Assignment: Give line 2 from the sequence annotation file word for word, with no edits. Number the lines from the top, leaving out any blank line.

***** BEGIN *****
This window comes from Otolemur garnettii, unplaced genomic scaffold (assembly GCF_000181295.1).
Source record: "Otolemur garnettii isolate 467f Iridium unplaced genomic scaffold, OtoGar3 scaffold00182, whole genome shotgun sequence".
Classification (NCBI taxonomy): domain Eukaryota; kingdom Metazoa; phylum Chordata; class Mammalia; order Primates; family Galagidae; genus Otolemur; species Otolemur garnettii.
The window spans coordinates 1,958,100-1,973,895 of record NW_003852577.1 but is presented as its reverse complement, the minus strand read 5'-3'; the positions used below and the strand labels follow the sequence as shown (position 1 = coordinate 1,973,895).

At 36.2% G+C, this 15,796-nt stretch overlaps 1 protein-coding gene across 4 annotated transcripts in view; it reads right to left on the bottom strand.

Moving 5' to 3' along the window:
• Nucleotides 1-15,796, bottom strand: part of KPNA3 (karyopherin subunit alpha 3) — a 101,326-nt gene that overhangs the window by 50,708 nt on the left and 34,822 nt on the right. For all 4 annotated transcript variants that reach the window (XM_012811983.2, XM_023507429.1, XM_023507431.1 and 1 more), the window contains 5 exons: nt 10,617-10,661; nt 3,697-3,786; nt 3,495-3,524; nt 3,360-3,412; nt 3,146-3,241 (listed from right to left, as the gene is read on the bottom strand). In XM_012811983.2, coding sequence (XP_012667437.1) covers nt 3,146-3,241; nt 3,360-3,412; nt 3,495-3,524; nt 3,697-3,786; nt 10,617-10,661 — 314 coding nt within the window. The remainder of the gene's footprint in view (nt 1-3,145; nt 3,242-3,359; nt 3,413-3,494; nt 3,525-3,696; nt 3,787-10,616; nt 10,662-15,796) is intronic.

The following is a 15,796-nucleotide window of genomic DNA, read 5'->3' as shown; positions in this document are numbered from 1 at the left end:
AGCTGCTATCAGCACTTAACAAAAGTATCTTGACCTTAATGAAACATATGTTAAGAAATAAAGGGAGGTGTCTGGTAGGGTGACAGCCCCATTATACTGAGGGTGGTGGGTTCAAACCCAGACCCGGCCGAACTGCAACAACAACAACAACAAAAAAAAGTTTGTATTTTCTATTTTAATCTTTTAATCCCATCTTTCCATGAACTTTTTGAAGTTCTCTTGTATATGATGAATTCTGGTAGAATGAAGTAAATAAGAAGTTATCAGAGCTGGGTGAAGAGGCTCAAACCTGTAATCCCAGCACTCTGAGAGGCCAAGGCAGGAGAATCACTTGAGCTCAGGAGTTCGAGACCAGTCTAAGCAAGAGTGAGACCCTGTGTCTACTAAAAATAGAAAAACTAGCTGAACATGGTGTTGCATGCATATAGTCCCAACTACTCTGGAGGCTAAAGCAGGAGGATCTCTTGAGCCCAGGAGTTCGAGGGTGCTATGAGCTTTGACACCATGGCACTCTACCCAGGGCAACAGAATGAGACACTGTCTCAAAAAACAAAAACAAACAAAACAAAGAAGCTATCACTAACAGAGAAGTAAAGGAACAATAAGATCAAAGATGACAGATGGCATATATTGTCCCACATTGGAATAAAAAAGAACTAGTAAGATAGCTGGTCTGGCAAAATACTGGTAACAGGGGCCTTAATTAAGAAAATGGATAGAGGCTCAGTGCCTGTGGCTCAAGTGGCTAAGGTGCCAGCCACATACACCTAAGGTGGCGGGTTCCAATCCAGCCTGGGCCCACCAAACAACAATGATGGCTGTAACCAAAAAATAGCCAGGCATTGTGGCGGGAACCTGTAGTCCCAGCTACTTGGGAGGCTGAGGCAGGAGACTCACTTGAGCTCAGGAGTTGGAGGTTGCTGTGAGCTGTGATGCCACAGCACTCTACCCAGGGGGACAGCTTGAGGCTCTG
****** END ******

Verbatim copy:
Source record: "Otolemur garnettii isolate 467f Iridium unplaced genomic scaffold, OtoGar3 scaffold00182, whole genome shotgun sequence".